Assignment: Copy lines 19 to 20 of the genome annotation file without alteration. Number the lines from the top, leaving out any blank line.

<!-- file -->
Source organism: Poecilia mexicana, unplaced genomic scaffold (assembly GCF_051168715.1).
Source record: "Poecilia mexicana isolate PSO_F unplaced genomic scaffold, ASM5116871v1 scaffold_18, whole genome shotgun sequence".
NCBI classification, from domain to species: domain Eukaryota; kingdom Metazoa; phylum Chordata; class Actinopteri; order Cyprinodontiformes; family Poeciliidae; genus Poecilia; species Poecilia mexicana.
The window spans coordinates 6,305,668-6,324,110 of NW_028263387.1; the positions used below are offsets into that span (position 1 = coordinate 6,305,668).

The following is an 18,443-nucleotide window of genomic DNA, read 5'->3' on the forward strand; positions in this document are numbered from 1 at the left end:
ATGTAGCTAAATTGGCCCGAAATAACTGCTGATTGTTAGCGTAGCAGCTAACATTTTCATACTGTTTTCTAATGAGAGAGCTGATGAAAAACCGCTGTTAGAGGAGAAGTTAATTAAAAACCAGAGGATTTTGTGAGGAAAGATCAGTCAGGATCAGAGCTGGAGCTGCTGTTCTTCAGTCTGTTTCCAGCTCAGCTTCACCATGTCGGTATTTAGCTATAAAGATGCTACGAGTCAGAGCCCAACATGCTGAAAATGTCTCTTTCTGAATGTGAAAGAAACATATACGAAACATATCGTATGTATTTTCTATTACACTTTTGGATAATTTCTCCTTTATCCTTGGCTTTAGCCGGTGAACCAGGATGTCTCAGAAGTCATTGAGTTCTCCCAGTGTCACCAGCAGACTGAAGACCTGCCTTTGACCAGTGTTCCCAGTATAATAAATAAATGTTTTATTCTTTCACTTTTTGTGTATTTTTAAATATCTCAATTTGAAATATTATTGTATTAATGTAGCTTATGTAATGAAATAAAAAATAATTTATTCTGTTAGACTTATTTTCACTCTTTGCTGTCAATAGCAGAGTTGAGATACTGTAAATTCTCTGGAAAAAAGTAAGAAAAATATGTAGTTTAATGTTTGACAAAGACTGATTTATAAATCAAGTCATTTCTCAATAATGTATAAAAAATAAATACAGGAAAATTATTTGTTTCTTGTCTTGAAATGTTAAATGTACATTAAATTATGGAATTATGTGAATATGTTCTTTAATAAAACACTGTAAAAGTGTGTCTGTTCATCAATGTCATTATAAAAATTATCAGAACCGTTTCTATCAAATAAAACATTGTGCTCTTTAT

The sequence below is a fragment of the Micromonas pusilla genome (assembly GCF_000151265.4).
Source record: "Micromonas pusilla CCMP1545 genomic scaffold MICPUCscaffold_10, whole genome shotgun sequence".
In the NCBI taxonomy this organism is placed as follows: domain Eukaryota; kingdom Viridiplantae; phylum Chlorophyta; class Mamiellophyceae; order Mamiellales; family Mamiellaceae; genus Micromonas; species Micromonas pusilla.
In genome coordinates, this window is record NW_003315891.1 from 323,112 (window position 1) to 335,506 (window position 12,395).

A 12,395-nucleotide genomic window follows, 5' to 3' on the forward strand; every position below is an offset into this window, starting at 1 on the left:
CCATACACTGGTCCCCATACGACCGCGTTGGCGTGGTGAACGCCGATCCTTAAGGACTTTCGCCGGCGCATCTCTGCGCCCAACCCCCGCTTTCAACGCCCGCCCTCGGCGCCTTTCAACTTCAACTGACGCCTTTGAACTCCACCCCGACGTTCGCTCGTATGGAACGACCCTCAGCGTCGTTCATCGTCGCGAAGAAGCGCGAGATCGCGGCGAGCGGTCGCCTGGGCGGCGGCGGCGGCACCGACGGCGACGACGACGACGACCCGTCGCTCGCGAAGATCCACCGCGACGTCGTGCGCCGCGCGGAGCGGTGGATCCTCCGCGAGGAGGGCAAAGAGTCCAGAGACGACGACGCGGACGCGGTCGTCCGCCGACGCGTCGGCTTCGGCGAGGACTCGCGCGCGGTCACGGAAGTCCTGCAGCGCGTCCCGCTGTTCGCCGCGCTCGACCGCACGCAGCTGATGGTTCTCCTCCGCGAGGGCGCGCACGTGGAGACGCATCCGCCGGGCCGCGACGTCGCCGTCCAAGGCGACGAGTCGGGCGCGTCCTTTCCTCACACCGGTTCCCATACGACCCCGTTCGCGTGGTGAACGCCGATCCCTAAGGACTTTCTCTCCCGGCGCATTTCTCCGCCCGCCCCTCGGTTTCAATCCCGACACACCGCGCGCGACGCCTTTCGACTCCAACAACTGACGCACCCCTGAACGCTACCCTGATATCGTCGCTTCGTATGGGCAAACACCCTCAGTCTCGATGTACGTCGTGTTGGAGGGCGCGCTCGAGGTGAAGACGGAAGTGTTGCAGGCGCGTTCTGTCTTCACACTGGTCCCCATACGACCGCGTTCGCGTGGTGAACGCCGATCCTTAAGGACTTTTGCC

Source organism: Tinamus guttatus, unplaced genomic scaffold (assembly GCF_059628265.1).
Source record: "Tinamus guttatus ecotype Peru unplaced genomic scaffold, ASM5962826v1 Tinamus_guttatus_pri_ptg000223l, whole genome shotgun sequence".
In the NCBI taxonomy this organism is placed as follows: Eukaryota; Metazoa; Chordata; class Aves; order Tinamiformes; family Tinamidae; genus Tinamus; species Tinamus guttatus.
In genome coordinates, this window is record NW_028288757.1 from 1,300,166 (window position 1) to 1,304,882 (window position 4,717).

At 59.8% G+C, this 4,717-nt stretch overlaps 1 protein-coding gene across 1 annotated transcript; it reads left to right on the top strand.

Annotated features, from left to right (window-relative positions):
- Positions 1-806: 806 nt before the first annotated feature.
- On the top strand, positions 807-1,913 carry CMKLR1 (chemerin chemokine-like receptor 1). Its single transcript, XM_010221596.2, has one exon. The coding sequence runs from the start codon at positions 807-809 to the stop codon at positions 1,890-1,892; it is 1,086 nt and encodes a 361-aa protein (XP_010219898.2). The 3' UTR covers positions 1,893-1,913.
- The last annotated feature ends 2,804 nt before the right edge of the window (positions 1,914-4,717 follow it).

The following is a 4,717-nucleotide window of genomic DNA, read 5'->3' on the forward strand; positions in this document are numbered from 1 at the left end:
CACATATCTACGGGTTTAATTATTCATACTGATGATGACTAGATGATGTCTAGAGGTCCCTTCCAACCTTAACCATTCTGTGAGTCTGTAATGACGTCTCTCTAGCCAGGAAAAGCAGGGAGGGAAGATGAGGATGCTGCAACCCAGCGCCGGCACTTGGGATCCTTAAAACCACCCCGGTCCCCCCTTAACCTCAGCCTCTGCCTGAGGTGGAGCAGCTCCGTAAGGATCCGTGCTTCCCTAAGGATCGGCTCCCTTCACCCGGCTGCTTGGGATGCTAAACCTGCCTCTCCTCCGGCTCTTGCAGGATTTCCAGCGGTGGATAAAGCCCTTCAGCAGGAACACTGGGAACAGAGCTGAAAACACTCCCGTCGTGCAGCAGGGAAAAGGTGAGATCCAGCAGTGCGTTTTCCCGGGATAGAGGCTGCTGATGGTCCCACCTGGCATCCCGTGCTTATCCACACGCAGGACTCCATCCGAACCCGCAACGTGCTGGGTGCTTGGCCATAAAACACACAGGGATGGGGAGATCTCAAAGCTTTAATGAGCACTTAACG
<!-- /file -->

- Positions 1-806: 806 nt before the first annotated feature.
- On the top strand, positions 807-1,913 carry CMKLR1 (chemerin chemokine-like receptor 1). Its single transcript, XM_010221596.2, has one exon. The coding sequence runs from the start codon at positions 807-809 to the stop codon at positions 1,890-1,892; it is 1,086 nt and encodes a 361-aa protein (XP_010219898.2). The 3' UTR covers positions 1,893-1,913.